Eric Boodman in Stat News:
On the night before his weekly trip into the slaughterhouse, Fraser Taylor stepped into the back of the truck to make sure everything was in place. The hold still smelled faintly of cow — a subtle whiff of something grassy — but the equipment inside seemed better suited to a day of spelunking through the sewers. There were hard hats and hoses and straps. There were huge conical tanks, and a valve-laden contraption that might come in handy for siphoning off the contents of pipes. The truck itself was white. It bore no sign of the company it belonged to or the strange journey it was about to take.
Taylor looked tired. It was almost 5 p.m., there was a snowstorm, and the team was already running late. Snow drifted down into the lights of the loading dock as Taylor slid the truck door shut. The roads would be terrible, just tire marks through slush instead of lanes. They had to go tonight, though. Lateness was not an option on Tuesday mornings. If they didn’t get onto the floor before the cattle started coming by, there would no way to load their equipment in, and they would get none of the precious liquid they’d come to collect.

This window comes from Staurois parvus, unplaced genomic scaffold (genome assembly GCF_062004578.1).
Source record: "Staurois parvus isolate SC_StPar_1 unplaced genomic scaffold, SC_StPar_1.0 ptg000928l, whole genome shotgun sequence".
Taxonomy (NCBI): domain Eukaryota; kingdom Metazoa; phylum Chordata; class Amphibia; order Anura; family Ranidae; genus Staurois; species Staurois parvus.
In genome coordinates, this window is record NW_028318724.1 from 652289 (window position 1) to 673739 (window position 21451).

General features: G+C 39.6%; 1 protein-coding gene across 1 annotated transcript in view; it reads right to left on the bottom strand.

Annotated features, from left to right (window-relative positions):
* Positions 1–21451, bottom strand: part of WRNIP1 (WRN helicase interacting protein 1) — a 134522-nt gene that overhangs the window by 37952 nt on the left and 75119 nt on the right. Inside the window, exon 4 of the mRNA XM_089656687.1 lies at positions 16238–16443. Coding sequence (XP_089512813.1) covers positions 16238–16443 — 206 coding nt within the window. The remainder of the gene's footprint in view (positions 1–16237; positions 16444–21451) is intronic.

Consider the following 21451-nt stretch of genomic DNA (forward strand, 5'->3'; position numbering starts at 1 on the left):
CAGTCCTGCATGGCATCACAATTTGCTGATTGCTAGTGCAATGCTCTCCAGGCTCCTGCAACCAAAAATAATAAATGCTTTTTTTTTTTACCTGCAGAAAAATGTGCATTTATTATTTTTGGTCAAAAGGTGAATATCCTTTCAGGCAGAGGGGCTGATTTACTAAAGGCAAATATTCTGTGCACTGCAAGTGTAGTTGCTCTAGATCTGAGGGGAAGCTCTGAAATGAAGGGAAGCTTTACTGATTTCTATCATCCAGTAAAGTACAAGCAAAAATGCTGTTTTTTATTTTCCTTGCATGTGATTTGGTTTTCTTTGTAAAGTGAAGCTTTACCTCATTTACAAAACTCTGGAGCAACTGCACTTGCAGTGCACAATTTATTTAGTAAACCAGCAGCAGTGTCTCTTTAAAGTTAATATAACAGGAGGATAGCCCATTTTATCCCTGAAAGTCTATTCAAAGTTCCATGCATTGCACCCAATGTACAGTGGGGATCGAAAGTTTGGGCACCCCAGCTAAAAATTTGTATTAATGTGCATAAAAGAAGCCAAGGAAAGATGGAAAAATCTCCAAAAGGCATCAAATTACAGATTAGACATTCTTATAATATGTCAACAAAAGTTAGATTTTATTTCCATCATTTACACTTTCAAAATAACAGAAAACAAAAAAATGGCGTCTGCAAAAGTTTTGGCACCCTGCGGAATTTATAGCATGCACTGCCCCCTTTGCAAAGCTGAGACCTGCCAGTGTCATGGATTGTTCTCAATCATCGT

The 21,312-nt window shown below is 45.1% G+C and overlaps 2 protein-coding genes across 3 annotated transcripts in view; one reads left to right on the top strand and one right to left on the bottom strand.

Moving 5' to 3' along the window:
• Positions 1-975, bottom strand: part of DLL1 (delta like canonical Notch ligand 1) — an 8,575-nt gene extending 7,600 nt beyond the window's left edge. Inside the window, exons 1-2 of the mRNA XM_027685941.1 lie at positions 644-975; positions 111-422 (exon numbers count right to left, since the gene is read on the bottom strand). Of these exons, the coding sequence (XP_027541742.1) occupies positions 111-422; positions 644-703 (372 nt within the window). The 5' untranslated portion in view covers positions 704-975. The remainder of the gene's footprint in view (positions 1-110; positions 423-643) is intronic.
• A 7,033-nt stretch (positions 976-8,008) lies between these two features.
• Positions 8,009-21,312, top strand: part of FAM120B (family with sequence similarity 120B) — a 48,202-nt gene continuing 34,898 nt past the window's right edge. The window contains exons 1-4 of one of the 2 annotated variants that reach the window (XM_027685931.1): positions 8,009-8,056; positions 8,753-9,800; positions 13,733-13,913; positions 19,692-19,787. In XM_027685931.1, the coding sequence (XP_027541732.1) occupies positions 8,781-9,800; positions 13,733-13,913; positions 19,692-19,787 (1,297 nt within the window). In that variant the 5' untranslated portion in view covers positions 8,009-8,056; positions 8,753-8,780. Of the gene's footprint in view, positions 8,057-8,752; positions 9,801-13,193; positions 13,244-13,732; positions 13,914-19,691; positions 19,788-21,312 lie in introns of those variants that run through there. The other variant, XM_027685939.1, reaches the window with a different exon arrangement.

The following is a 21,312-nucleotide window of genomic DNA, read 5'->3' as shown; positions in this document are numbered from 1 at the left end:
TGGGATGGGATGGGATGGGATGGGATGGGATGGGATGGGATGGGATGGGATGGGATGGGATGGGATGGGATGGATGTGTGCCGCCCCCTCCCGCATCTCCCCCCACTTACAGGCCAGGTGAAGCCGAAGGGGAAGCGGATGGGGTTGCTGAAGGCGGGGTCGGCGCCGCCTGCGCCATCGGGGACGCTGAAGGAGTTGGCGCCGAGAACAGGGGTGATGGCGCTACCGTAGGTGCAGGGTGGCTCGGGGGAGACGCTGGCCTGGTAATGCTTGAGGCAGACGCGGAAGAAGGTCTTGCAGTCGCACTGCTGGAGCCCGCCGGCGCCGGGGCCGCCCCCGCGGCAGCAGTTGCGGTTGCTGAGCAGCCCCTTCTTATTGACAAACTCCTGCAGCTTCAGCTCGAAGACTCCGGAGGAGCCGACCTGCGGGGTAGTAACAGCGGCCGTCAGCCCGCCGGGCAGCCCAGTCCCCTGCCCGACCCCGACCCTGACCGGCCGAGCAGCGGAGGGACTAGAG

It’s a substance that most meat processing plants hardly think about: Just another fluid in the fluid-filled business of turning an animal into a side of beef. But Taylor would panic if he saw any spill on the slaughterhouse floor — those lost drops could have saved babies’ lives.
This small firm had carefully courted slaughterhouses so that its workers could be allowed inside to suck this off-white foam out of cow lungs. Then, they purified the hell out of it, and shipped vials of it across Canada, and to India, Saudi Arabia, South Africa, Ecuador, and Iran, where it was shot into the lungs of struggling premature infants.